2013 Hillman Prize for Magazine Journalism | Hillman Foundation

Hillman Prizes

2013 Hillman Prize for Magazine Journalism

Shane BauerShane Bauer

“No Way Out: A Special Report on Solitary Confinement”
Mother Jones/ The Investigative Fund at the Nation Institute

Shane Bauer is an investigative journalist and photographer based in Oakland, California. A fluent speaker of Arabic, his work has largely focused on the Middle East and North Africa. From 2009–2011 Shane was held hostage in Iran with his now-wife Sarah Shourd and friend Josh Fattal, with whom he is currently writing a memoir. Seven months after his release from Iranian prison, he went back behind the wire to investigate solitary confinement in California. His articles have appeared in Mother Jones, The Nation, Salon.com, Los Angeles Times, San Francisco Chronicle, Christian Science Monitor, and many other publications. In 2013, Shane received the John Jay/Henry Frank Guggenheim Award for Excellence in Criminal Justice Reporting.

Shane Bauer, an American hiker held captive in an Iranian prison for more than two years, finally came home in September 2011. Reading voraciously to catch up with what had happened while he was locked away in isolation, he came across a news story about a California prisoner who had died while on hunger strike. Bauer, who spent four months in solitary and had gone on hunger strike himself in Iran, soon realized that the inmate—just one of 12,000 prisoners who took part in related protests—was contesting a policy almost entirely unknown to the general public: “validating,” i.e., classifying thousands of inmates as “gang associates,” sending them to the hole for indefinite terms that could last years, even decades.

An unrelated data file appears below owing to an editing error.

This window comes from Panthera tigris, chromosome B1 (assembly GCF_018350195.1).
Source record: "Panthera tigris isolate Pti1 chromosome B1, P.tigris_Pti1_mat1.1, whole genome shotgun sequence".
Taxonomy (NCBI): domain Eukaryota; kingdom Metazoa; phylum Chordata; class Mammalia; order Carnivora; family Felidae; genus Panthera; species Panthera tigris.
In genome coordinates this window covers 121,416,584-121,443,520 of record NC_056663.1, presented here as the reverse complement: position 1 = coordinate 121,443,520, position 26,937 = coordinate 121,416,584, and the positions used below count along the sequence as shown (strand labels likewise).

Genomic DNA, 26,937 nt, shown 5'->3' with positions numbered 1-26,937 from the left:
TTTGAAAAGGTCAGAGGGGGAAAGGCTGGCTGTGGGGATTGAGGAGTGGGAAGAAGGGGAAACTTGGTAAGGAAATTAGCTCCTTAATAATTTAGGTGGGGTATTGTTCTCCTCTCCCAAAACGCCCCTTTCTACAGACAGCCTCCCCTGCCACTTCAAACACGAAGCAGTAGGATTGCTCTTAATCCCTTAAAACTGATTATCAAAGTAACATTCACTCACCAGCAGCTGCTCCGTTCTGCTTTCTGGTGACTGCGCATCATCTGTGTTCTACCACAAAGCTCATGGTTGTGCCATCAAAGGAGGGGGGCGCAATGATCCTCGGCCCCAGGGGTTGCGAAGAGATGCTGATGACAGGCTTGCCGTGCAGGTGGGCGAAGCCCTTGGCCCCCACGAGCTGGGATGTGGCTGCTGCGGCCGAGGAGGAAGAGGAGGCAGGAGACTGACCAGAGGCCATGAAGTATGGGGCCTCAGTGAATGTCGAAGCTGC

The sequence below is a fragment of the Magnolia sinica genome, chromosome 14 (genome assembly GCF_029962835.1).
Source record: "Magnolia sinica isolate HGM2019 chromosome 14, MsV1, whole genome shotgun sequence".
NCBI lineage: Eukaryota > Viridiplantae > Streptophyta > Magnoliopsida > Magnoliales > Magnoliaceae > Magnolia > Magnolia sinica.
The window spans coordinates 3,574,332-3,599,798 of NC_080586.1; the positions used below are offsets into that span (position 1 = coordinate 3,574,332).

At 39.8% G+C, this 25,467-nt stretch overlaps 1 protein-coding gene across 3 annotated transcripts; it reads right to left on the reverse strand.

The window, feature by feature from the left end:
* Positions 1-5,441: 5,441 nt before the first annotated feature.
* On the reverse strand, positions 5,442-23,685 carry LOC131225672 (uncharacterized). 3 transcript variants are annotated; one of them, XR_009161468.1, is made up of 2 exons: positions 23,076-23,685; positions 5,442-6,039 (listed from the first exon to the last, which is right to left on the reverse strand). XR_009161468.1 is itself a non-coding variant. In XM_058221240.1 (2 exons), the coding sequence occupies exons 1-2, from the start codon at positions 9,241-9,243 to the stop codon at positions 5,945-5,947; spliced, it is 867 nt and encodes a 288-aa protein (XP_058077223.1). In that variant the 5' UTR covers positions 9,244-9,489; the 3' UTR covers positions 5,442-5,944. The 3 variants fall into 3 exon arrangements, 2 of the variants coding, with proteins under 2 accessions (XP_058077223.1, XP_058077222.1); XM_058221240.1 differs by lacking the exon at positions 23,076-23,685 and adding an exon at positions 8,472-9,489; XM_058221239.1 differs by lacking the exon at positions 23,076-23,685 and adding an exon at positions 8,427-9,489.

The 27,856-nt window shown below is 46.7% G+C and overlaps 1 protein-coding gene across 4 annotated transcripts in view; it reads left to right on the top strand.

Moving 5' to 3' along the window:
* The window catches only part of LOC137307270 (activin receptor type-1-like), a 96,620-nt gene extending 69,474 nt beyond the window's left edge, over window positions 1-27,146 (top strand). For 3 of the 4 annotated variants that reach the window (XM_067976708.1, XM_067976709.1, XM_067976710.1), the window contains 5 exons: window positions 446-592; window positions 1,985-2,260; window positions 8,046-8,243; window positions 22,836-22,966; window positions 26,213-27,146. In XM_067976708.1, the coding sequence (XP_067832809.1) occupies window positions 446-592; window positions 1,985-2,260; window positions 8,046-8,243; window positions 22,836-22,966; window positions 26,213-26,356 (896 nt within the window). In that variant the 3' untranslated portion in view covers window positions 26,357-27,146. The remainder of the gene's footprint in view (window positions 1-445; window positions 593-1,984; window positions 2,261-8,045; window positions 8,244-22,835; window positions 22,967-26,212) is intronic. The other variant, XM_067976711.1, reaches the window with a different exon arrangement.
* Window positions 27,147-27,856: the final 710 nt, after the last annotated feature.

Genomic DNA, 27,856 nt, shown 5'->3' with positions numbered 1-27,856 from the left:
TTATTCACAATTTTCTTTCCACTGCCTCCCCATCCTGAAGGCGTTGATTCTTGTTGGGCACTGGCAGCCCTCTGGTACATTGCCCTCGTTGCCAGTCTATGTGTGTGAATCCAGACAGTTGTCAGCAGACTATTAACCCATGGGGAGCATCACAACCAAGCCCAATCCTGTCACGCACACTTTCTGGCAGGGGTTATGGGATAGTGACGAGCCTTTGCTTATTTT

Often the decision to put someone in isolation was made based not on specific offenses, but on the books an inmate read, the beliefs he held, or even something as innocuous as drawing an Aztec bird or using the word “hermano.” Prisoners can be classified as gang “associates” for reading about Malcolm X or drawing stars on a Christmas card—whether they ever had any interaction with a gang or not.

Bauer’s story is a powerful exposé of this little-known practice, told from the perspective of someone who understands the “living death” of solitary like no other journalist.

Across the country, more than 80,000 prisoners are held in solitary confinement, nearly 12,000 in California alone. Keeping them isolated costs the state an extra $12,000 per inmate per annum.

In legal circles, the results of this project have been astounding: Bauer was asked to testify as an expert witness at a state Senate hearing. At least three attorneys plan to use the piece in upcoming litigation, and in early January, in the wake of inmate protests, a lawsuit, and Bauer’s exposé, the Department of Corrections began to review individual SHU cases; as of January 4, officials had notified 51 inmates that they’d be moved into general population.

Hundreds of letters have poured in from prisoners astounded to see their plight gain attention in the outside world—all because, they realize, of a journalist who had been there himself.